"The radiocarbon dating technique may significantly underestimate the age of sediment for samples older than 30,000 years,” said the authors of the report from the Chinese Academy of Sciences and Germany’s Leibniz Institute for Applied Geophysics.
Since the 1960s, scientists have started accounting for the variations by calibrating the clock against the known ages of tree rings.
As scientists who study earth’s (relatively) modern history rely on this measurement tool to place their findings in the correct time period, the discovery that it is unreliable could put some in a quandary.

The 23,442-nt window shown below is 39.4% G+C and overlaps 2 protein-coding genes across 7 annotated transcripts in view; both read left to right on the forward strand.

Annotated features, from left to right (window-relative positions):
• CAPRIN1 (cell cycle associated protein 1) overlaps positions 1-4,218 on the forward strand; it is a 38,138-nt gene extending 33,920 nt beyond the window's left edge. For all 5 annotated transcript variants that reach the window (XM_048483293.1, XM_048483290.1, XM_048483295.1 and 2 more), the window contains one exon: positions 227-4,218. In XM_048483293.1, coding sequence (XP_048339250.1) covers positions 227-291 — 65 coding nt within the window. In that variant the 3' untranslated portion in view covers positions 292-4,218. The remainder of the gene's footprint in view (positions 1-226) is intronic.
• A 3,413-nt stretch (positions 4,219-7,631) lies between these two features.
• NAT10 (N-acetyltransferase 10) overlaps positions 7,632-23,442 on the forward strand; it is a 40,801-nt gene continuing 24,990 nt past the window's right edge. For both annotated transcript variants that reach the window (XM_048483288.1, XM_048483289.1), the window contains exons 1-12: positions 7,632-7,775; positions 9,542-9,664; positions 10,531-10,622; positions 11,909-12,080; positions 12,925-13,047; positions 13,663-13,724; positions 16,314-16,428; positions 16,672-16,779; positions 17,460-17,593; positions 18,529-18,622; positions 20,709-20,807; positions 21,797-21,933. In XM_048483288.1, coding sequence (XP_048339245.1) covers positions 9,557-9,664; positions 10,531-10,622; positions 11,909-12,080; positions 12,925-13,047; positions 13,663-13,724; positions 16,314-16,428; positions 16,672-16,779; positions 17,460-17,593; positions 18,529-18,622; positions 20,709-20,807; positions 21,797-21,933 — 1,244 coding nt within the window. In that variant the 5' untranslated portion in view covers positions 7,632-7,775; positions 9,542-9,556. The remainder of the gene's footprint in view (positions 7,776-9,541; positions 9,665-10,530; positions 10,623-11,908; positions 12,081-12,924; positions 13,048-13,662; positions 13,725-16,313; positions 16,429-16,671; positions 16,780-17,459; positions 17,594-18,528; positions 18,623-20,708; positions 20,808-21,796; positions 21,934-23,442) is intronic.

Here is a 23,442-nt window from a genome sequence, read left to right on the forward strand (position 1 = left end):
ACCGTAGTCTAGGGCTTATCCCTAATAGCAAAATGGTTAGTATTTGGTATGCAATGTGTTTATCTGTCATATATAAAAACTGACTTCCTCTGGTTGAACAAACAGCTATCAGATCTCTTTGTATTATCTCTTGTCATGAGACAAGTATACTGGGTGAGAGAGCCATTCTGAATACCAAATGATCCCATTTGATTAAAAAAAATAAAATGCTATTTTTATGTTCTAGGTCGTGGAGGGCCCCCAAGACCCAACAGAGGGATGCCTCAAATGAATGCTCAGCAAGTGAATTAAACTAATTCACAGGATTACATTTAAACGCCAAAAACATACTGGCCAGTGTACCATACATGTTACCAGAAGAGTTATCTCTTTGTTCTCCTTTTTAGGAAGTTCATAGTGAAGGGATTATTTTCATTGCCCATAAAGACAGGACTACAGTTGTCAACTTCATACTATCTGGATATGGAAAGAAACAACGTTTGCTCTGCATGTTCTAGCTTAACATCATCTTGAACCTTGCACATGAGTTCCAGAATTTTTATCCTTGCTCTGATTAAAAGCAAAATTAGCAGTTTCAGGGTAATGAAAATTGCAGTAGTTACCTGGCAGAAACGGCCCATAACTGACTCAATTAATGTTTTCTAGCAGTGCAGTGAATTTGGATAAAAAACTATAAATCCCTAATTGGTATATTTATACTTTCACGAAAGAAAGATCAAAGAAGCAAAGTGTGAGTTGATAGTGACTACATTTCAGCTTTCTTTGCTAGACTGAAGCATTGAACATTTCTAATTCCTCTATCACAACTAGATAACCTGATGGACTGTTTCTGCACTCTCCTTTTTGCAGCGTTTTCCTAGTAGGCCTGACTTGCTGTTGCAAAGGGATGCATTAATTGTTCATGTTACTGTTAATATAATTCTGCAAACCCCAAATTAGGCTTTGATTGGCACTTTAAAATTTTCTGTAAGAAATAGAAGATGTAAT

For instance, remnants of organic matter formerly held up as solid evidence of the most recent, large-scale global warming event some 40,000 years ago may actually date back far earlier to a previous ice age.
Prior to that, they had to depend on more rudimentary and imprecise methods, such as counting the number of rings on a cross-section of tree trunk.
This all changed in the 1940s when US chemist Willard Libby discovered that carbon-14, a radioactive isotope, could be used to date organic compounds.